Forever Free: The Story of Emancipation and Reconstruction (Paperback)
From one of our most distinguished historians comes a groundbreaking new examination of the myths and realities of the period after the Civil War.
Drawing on a wide range of long-neglected documents, Eric Foner places a new emphasis on black experiences and roles during the era. We see African Americans as active agents in overthrowing slavery, in shaping Reconstruction, and creating a legacy long obscured and misunderstood. He compellingly refutes long-standing misconceptions of Reconstruction, and shows how the failures of the time sowed the seeds of the Civil Rights struggles of the 1950s and 60s. Richly illustrated and movingly written, this is an illuminating and essential addition to our understanding of this momentous era.
About the Author
Eric Foner is the DeWitt Clinton Professor of History at Columbia University. His special area of study has been the Civil War and Reconstruction, slavery, and 19th-century America. Among his dozen books is Reconstruction: America's Unfinished Revolution, 1863-1877, widely considered to be the definitive work on Reconstruction, which won the Los Angeles Times Book Award for History, the Bancroft Prize, and the Parkman Prize, among other honors. He served as president of the American Historical Association in 2000 and has been a member of the American Academy of Arts and Sciences since 1989. He reviews books frequently for the Los Angeles Times, The New York Times, and The Washington Post. Joshua Brown is executive director of the American Social History Project/Center for Media and Learning at the Graduate Center, City University of New York. He is the author of Beyond the Lies, a book on gilded-age America, and co-author of the interactive CD-ROMS and groundbreaking textbook (1990, 2000) Who Built America? He is also the coexecutive producer of the noted Web projects "History Matters" and "The September 11 Digital Archive."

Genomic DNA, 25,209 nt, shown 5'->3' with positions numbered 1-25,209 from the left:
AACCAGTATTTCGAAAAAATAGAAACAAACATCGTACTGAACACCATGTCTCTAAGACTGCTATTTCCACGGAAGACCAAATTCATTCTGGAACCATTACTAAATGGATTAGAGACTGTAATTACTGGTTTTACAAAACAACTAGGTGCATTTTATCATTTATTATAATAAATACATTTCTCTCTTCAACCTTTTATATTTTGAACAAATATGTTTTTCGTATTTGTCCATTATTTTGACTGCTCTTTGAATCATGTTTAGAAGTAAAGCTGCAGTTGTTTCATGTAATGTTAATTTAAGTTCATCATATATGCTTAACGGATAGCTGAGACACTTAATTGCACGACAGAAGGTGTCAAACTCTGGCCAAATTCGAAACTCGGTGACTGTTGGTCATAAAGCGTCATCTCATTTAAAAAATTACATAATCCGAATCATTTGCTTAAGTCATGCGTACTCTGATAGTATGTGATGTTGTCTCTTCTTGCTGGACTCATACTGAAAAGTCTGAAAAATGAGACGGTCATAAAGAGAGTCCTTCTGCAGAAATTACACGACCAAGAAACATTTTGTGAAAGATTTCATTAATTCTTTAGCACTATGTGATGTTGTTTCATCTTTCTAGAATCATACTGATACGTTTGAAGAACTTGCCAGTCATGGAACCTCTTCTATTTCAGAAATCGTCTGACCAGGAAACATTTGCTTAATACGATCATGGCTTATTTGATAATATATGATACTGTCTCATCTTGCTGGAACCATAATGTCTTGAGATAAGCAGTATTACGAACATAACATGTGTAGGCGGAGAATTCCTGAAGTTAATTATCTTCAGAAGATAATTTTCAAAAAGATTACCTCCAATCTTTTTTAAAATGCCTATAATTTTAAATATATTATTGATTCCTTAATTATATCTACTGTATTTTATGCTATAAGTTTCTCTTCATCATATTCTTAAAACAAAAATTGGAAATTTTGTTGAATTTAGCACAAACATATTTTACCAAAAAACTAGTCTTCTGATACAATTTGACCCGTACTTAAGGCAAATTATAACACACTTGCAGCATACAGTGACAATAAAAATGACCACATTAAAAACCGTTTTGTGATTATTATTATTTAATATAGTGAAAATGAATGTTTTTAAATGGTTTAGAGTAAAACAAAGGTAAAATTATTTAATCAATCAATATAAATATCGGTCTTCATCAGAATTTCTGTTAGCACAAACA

“A highly readable story of black Americans’ ongoing heroic struggle for freedom . . . Beautifully told.” –The Washington Post Book World“Passionate, lucid, concise without being light. . . . Foner traces the lines of race and politics that run from Reconstruction to the age of segregation to the civil rights movement to our own time.” –The New York Times Book Review“Foner delves deeply into the politics of the time, to be sure, but he spends much more time showing how political decisions affected real people. . . . This book has the potential to become a model for future history books that target a broader audience.” –The Washington Monthly“African Americans emerge as political powerful actors in Forever Free. In [these] vivid pages . . . we become acquainted with these extraordinary people, some well-known, some virtually unknown.” –The New Republic